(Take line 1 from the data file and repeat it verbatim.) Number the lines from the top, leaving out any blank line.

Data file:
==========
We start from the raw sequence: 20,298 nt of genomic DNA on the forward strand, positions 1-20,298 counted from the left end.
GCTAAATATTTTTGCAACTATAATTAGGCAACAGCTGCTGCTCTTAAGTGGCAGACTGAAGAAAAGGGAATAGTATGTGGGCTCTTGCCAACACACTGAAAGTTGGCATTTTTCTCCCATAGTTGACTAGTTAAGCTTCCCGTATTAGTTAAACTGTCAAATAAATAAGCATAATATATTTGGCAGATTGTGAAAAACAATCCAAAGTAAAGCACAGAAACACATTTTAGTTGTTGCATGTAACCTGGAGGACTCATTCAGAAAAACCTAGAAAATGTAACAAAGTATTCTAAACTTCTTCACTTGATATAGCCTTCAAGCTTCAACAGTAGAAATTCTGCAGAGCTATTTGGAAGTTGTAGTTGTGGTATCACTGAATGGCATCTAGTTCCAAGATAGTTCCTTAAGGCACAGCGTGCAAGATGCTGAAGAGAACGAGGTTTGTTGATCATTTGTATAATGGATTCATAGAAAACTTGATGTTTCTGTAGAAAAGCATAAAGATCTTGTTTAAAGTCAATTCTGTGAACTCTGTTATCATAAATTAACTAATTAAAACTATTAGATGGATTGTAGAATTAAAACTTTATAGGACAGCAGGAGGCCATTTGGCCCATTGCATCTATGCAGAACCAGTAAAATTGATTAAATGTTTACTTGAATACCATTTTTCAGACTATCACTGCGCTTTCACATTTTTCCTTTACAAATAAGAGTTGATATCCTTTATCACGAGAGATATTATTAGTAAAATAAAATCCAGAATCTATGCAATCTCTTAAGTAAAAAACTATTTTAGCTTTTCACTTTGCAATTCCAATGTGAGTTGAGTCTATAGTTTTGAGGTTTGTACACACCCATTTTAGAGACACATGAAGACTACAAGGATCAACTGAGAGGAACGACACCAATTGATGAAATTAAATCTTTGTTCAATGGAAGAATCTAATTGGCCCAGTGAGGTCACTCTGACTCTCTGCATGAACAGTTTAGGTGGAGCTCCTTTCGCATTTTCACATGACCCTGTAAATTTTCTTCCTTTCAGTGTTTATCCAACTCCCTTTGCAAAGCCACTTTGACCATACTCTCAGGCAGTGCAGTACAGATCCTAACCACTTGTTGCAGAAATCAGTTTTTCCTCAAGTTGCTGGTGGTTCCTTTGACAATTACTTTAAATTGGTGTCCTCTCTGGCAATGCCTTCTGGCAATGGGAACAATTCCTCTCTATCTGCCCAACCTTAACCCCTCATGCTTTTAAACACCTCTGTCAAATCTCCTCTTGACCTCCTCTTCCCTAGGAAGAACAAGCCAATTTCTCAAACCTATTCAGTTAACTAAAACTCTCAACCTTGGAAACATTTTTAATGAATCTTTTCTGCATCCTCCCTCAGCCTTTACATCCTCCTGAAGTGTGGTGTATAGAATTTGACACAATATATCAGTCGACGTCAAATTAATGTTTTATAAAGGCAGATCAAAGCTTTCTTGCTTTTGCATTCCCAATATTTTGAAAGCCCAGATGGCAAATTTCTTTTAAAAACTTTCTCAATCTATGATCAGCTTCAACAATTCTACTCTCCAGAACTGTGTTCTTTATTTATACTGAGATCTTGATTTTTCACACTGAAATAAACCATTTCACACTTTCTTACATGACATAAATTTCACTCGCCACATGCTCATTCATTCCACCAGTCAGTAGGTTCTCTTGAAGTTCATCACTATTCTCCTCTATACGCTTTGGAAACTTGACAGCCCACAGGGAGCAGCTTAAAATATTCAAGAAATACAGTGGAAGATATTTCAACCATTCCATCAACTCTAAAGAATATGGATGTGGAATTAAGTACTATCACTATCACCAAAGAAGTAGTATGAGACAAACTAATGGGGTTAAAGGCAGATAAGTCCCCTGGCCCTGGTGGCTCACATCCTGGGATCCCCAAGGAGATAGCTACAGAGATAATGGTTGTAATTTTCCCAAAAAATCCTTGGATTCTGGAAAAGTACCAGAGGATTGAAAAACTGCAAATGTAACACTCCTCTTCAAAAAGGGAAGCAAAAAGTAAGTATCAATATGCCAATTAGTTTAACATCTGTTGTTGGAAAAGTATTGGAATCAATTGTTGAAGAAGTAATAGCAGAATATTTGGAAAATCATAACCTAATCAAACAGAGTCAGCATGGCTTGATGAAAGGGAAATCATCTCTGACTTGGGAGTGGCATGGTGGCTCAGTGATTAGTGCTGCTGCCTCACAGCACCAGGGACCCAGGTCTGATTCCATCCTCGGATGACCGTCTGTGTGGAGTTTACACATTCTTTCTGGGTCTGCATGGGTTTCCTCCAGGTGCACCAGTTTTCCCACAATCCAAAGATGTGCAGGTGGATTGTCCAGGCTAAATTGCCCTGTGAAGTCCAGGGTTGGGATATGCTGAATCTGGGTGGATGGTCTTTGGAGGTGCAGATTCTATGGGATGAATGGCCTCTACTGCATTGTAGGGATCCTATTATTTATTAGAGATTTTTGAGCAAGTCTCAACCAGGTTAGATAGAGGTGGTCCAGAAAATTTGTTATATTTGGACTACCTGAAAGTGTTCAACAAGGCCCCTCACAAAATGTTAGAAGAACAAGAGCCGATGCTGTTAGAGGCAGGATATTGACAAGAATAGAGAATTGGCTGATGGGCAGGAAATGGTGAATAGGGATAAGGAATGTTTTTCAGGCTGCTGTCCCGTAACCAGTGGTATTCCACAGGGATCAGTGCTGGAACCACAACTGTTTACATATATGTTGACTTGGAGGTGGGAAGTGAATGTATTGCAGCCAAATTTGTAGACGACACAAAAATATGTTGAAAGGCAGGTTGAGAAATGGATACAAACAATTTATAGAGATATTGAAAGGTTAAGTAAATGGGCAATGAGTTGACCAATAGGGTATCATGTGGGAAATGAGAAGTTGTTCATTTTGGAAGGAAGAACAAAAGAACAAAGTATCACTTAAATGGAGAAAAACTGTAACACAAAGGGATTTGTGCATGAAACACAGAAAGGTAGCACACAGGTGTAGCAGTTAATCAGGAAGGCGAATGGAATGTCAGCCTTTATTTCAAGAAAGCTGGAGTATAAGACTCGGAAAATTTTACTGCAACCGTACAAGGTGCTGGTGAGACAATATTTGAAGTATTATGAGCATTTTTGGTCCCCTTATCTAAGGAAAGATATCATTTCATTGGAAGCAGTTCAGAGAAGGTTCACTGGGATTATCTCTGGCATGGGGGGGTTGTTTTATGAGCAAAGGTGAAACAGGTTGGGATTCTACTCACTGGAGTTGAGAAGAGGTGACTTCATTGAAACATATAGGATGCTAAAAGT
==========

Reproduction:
We start from the raw sequence: 20,298 nt of genomic DNA on the forward strand, positions 1-20,298 counted from the left end.